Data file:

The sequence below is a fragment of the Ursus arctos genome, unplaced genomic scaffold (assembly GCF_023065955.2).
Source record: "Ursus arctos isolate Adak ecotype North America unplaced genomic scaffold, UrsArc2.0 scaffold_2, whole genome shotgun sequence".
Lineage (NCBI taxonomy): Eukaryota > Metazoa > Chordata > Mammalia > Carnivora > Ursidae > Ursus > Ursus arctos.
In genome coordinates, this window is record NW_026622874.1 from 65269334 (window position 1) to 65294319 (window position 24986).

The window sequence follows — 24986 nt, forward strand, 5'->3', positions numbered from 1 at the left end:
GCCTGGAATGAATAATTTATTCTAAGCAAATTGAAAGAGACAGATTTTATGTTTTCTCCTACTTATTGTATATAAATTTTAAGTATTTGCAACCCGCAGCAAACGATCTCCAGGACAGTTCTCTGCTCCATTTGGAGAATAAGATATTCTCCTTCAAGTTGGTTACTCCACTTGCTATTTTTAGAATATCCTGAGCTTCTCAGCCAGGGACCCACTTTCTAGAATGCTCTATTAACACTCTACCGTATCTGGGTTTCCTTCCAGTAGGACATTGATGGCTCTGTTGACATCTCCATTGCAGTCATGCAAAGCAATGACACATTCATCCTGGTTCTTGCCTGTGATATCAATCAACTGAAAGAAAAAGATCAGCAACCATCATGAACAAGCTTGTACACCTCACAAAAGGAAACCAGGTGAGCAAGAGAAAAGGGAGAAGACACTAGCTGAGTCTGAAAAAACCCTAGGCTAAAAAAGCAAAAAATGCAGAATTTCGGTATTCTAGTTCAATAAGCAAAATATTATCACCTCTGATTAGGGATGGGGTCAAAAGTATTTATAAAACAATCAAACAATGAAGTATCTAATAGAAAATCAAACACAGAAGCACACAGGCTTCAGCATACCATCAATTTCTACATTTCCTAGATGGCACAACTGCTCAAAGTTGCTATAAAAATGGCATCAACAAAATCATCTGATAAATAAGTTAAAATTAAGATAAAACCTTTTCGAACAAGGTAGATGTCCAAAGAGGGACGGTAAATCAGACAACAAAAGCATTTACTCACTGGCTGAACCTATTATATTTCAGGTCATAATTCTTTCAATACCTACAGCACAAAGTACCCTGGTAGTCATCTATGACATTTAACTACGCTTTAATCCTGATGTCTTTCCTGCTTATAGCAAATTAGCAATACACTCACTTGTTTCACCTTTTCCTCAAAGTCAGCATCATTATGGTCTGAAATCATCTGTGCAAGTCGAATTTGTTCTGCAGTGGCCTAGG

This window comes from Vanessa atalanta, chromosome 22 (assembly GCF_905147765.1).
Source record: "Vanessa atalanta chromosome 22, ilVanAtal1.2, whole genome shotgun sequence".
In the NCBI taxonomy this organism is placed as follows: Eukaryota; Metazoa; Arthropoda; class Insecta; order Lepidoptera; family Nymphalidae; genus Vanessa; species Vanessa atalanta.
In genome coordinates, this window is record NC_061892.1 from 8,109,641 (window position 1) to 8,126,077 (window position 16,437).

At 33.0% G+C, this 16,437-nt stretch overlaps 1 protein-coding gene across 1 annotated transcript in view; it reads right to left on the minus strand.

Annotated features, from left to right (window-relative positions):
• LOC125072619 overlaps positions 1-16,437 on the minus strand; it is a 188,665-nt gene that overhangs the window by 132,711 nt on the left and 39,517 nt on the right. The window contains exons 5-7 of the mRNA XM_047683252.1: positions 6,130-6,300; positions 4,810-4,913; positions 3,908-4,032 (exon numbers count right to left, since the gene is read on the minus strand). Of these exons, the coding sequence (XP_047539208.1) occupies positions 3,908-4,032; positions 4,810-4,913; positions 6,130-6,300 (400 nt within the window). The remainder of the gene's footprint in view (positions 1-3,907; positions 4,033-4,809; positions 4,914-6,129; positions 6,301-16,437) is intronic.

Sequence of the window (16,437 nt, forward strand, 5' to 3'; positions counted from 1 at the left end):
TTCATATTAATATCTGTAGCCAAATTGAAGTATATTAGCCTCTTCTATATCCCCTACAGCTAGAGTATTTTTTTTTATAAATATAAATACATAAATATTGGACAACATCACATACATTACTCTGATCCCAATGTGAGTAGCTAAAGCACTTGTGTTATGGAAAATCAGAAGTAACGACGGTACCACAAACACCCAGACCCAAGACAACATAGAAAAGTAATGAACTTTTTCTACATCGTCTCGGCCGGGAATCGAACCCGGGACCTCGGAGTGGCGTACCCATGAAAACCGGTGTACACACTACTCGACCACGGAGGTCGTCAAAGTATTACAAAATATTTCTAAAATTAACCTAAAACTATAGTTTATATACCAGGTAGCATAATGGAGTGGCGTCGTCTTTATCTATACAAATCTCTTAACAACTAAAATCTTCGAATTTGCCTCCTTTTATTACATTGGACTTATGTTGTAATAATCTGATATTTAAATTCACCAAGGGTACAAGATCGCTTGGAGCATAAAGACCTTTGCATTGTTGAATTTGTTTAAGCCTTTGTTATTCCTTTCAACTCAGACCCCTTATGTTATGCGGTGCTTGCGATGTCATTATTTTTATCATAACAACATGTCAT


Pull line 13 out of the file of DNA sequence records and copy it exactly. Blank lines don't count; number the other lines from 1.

• LOC125072619 overlaps positions 1-16,437 on the minus strand; it is a 188,665-nt gene that overhangs the window by 132,711 nt on the left and 39,517 nt on the right. The window contains exons 5-7 of the mRNA XM_047683252.1: positions 6,130-6,300; positions 4,810-4,913; positions 3,908-4,032 (exon numbers count right to left, since the gene is read on the minus strand). Of these exons, the coding sequence (XP_047539208.1) occupies positions 3,908-4,032; positions 4,810-4,913; positions 6,130-6,300 (400 nt within the window). The remainder of the gene's footprint in view (positions 1-3,907; positions 4,033-4,809; positions 4,914-6,129; positions 6,301-16,437) is intronic.